This time a year ago I was an NHS general practitioner in Banbury. In two weeks time I will probably be in eastern Congo. How did this happen? I’d been a partner at West Bar Surgery for over 25 years. My colleagues were highly motivated, mutually supportive, hard working and passionately devoted to providing outstanding clinical care. They were also the repository of the best jokes in town.
Why, then, would I choose to leave my safe, secure consulting room and take a huge step into something unknown, and possibly smelly?
Firstly, the timing was right. With the approach of my 60th birthday I could start to draw the NHS pension into which I’d been paying ever since I first qualified. Rationally, I'm aware that it's something I've paid into and to which I'm therefore entitled to draw from. Emotionally, however, it still feels very strange getting what feels like something for nothing.
Secondly, I reached the magic window stage with my four children; in their mid to late 20s they are all enthusiastically following their individual career trajectories, whilst not yet showing any inclination to provide me with any grandchildren.
Thirdly, I’m increasingly aware that although I’m currently healthy and still able to remember my children’s names, this is something that I can’t take for granted. As is only to be expected in my baby boomer generation, I am starting to hear of contemporaries who are developing illnesses and regretting missed opportunities.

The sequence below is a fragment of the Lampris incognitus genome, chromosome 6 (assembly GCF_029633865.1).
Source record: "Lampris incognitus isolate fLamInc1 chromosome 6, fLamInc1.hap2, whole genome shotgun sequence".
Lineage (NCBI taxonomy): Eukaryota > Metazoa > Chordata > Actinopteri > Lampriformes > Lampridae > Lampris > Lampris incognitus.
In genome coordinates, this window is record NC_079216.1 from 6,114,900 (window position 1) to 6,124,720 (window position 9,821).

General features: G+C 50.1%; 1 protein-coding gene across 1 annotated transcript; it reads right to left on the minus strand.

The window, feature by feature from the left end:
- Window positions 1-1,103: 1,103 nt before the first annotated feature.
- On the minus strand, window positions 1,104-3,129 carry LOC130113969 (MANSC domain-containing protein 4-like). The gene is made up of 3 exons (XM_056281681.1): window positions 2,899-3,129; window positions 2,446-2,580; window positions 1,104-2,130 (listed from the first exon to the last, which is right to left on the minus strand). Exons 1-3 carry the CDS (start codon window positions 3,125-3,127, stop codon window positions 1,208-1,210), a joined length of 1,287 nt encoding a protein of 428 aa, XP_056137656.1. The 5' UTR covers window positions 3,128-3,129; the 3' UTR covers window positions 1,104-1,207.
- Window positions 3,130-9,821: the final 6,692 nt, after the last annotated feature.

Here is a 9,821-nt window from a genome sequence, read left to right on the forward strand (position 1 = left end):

My packing so far. I don't think I left anything out? Photo: Sarah Wookey / MSF
As I was starting to trawl through possible options for the next stage in my career, the Ebola crisis started to unfold in West Africa. What struck me was that whilst various national and international agencies deliberated over both the nature and extent of the outbreak, and the type and format of the most appropriate response, MSF seemed just to get on with it, deploying an effective Ebola treatment service in a remarkably short time.
Right, I thought, they're the ones for me. How, however, could I persuade MSF that this pre-owned but reasonably maintained GP from Middle England could somehow be of use to them?
Further research indicated that a diploma in tropical medicine wouldn't go amiss on my application form. I duly applied for the course at the London School of Hygiene and Tropical Medicine, and, rather to my astonishment, was accepted.
I then embarked on what was one of the most intensive, fun and hilarious three months of my life at the School. Imagine 70 articulate, bright, witty adult students from all over the world, all intent on getting as much as possible both out of the course and out of London in three months.
MSF then interviewed me. When I told my daughter that my response to the question, “How do you deal with stress?” had been the entirely truthful answer, “I tend to make really bad taste jokes”, she told me I’d ruined my chances. Nevertheless they took a punt on me and accepted me onto their list of medics ready for deployment.
This didn't really sink in, and I carried on enjoying myself in London going to the theatre, visiting museums and basking in the admiration of my family for becoming an MSF doctor. This lasted until the HR team from London HQ decided that my French was just about good enough for me to go to the Congo.
I have now spent two weeks making lists: lists of lists and lists of lists of lists. I’m reading Conrad and Wrong and Dowden, and I have the same nagging worries at the back of my mind that I had when I first qualified in 1983: ‘You know nothing, you’ll be found out on on your first day, your ignorance will harm someone.'
Much more important, however, is the query raised by a colleague on hearing of my plans. Knowing me well he instantly googled “wine” and “Congo”. I’m hoping the answer he got was wrong…